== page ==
Theresa May has won widespread admiration for her stamina and her ability to endure pressure.
Those qualities were on display yesterday when the prime minister visited Northern Ireland for a gruelling day of meetings with business people, voluntary groups and politicians. Mrs May also spoke to numerous media outlets, including this newspaper.
As a woman in her 60s with Type 1 diabetes, her sense of duty or commitment to hard work has never been in doubt.
Unfortunately, however, while her personality is impressive, the prime minister’s answers to the News Letter over the Irish border backstop were entirely unsatisfactory.
She said that if the backstop was used at all, it was intended to be temporary. That might be true even of the EU, not just of the UK. The problem is that it can only be removed by consent, or if it is replaced by a future relationship of which the EU 27 nations agree.
That means all EU countries have a veto, including Ireland. It is crystal clear that Dublin will simply not permit Northern Ireland to leave the EU customs and regulatory space.
Thus it might be theoretically correct to say that the backstop is intended to be temporary, but in practice it is only so if the UK is prepared to accept a relationship with the EU that has the same relationship between the Province and Brussels as that envisaged if the backstop is operable. This reflects an utter negotiating failure by London.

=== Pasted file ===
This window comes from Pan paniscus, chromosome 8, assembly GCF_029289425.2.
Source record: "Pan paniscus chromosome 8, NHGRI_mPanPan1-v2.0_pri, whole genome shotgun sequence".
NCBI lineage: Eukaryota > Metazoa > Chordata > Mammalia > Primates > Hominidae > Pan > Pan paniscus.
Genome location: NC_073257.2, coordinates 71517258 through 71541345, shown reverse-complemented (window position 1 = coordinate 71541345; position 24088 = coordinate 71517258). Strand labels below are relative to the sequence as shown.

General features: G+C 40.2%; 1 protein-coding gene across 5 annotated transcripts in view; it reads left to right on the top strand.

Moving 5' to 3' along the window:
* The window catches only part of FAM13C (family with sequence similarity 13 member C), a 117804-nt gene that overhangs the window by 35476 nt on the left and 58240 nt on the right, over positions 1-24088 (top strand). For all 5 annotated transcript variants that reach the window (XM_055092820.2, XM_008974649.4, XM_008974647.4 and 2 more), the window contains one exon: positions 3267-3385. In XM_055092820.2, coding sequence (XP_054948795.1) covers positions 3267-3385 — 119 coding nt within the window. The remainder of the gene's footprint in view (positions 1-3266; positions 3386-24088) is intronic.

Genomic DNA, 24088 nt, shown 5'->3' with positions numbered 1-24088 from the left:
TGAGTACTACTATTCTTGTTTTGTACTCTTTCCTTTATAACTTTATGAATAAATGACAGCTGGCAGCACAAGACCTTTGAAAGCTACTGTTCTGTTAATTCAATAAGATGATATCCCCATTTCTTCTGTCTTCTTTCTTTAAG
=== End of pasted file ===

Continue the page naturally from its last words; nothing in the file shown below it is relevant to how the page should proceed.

Mrs May’s explanation for the abandonment of Paragraph 50, which sought to avoid a border in the Irish Sea, is similarly unsatisfactory. Stormont was suspended last December when the paragraph was agreed, due to Sinn Fein having collapsed it at the start of that year. In truth, the EU did not like paragraph 50 and so simply ignored it, and the UK let it do so.
The PM has given no good reason for the DUP to support the Withdrawal Agreement, the defeat of which is now an over-riding unionist objective. Almost all other EU outcomes are better than this deal.